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Old 09-19-2009, 07:45 PM
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Default Removing chrome /nickle

Hi all been a voyer for a while now to this wonder forum. I'd like to say that I really enjoy ease dropping on all the positive commentary from all of you. The question I have is in regards to a m&p? J & G special that I ordered I thought would be a fun project for me and the children and maybe a good chance to have some daddy time with them before they get smarter than me. I am not certain as to what the finish is on the gun but there is some flaking on the cylinder and other small areas. If someone would care to start me in the right direction I would be greatful. I would like to remove this finish and do the reblueing myself. I am not able to post pictures of the gun. but when I finish it I will do my best to post. the outcome. thx Doeboy
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Old 09-19-2009, 08:27 PM
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I found this here in the 1896-1961 section, Stripping nickel chrome off the Registered Magnum and re=finishing.updated 9/8/09

I suppose you could soak the gun in ammonia as this would remove the plating in time. However, I never tried this and I'd don't know what damage would be done to the bare steel.

Smarter folks on plating will chime in I'm sure.
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Old 09-19-2009, 09:08 PM
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THX for the reply. I read the post, but not quite the detail that I'm looking for. This is going to be learning project of the chemical processes involved in removal of the finish and applying a blueing finish. I've got to do my reseach because I will be bombarded with questions from my little deep thinkers. If you could have only seen the mash distiller they made in the basement my 8 year old built...
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Old 09-19-2009, 09:35 PM
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Brownell's sell a special chemical stripper to remove plated finishes. This would probably be less damaging to the metal than most of the "home brew" type stripper.

BROWNELLS : BROWNELLS : ROOM TEMPERATURE NICKEL STRIPPER - World's Largest Supplier of Firearm Accessories, Gun Parts and Gunsmithing Tools

The best way to strip nickel is to have it DE-plated by a place that does gun plating.
They basically reverse the plating process and this removes the plating.
Note that you probably DON'T want to trust this to a motorcycle shop that does chrome plating. Guns are "different" and have different problems.

The "watch outs" here are several.
First, that some home made strippers can and often will do damage to the steel, which can be difficult to correct before refinishing.

Second, you have to get ALL the plating off, including out of the pores and all tiny crack and crevices. If you fail to get it all, when the gun is blued the remaining tiny specs will make the gun look like it has white freckles.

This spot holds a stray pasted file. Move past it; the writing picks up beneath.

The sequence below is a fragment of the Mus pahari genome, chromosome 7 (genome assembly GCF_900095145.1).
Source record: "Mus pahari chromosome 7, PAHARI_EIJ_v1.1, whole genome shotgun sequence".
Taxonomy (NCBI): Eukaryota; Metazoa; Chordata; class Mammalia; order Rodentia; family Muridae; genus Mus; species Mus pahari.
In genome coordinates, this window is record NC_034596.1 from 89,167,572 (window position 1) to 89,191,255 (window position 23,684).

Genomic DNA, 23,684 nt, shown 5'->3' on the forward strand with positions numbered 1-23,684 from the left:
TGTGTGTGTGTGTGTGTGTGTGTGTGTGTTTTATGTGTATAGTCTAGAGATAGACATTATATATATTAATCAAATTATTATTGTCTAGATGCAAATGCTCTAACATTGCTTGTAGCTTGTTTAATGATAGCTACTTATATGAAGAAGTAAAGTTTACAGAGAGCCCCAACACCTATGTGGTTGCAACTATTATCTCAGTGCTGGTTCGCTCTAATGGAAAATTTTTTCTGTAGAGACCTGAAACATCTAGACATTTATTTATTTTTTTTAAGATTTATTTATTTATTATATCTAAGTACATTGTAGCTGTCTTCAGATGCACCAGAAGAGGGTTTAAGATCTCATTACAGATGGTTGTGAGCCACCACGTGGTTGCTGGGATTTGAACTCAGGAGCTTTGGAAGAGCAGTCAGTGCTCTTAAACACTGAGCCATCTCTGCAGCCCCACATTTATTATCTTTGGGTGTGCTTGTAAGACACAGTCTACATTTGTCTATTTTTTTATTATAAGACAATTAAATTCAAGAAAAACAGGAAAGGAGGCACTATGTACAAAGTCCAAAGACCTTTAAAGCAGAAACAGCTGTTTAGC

This is the remaining plating which won't blue.
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Old 09-19-2009, 10:10 PM
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^^^^^^ What he said.

I'd be rather hesitant to use anything other then a good plating shop to strip a handgun.

I don't understand how an ammonia mix could even touch nickle plated right on the steel.
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Old 09-19-2009, 10:17 PM
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How do you determine what is chrome or nickle? And would the process be the same?
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Old 09-19-2009, 10:27 PM
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Chances are its nickel, the only real way to tell is by the color. Nickel is yellow, chrome is white. Properly polished and plated, the two finishes are otherwise indistinguishable.

The removal process would be the same..reverse electrolysis
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Old 09-20-2009, 02:20 AM
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[QUOTE=shovelwrench;1103154
I don't understand how an ammonia mix could even touch nickle plated right on the steel.[/QUOTE]

From what I understand about plating the ammonia will attack underneth the plating allowing it to peel away.
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Old 09-20-2009, 04:16 AM
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Ammonia will dissolve both nickel and copper. In dilute solutions this is a very slow process, but in hot, concentrated solutions, it is rapid and aggressive. Hot ammonia solutions are even corrosive to most stainless steel alloys.